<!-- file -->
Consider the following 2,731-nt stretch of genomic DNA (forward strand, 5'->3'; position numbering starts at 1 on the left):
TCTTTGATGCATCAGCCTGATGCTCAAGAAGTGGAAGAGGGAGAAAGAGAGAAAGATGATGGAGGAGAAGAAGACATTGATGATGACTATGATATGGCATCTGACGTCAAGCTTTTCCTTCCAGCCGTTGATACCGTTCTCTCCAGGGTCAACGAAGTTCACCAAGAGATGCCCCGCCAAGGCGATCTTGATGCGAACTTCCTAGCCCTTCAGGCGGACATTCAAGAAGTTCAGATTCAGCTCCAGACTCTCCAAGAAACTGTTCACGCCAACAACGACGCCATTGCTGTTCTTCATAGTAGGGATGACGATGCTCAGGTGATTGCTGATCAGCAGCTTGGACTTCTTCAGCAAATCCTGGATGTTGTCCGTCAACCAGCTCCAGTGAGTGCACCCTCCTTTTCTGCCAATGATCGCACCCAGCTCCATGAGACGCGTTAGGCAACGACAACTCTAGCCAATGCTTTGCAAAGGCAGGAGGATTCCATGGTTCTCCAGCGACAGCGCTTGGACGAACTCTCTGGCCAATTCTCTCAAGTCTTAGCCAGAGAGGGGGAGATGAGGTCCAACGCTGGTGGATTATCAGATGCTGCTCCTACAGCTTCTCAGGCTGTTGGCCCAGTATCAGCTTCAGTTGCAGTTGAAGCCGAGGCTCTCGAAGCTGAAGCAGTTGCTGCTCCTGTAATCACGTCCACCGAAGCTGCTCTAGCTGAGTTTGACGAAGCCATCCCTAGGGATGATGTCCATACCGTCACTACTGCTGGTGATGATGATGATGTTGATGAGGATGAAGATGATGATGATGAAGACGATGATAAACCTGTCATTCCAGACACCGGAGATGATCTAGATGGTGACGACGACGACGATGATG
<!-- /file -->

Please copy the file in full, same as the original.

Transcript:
Consider the following 2,731-nt stretch of genomic DNA (forward strand, 5'->3'; position numbering starts at 1 on the left):
TCTTTGATGCATCAGCCTGATGCTCAAGAAGTGGAAGAGGGAGAAAGAGAGAAAGATGATGGAGGAGAAGAAGACATTGATGATGACTATGATATGGCATCTGACGTCAAGCTTTTCCTTCCAGCCGTTGATACCGTTCTCTCCAGGGTCAACGAAGTTCACCAAGAGATGCCCCGCCAAGGCGATCTTGATGCGAACTTCCTAGCCCTTCAGGCGGACATTCAAGAAGTTCAGATTCAGCTCCAGACTCTCCAAGAAACTGTTCACGCCAACAACGACGCCATTGCTGTTCTTCATAGTAGGGATGACGATGCTCAGGTGATTGCTGATCAGCAGCTTGGACTTCTTCAGCAAATCCTGGATGTTGTCCGTCAACCAGCTCCAGTGAGTGCACCCTCCTTTTCTGCCAATGATCGCACCCAGCTCCATGAGACGCGTTAGGCAACGACAACTCTAGCCAATGCTTTGCAAAGGCAGGAGGATTCCATGGTTCTCCAGCGACAGCGCTTGGACGAACTCTCTGGCCAATTCTCTCAAGTCTTAGCCAGAGAGGGGGAGATGAGGTCCAACGCTGGTGGATTATCAGATGCTGCTCCTACAGCTTCTCAGGCTGTTGGCCCAGTATCAGCTTCAGTTGCAGTTGAAGCCGAGGCTCTCGAAGCTGAAGCAGTTGCTGCTCCTGTAATCACGTCCACCGAAGCTGCTCTAGCTGAGTTTGACGAAGCCATCCCTAGGGATGATGTCCATACCGTCACTACTGCTGGTGATGATGATGATGTTGATGAGGATGAAGATGATGATGATGAAGACGATGATAAACCTGTCATTCCAGACACCGGAGATGATCTAGATGGTGACGACGACGACGATGATG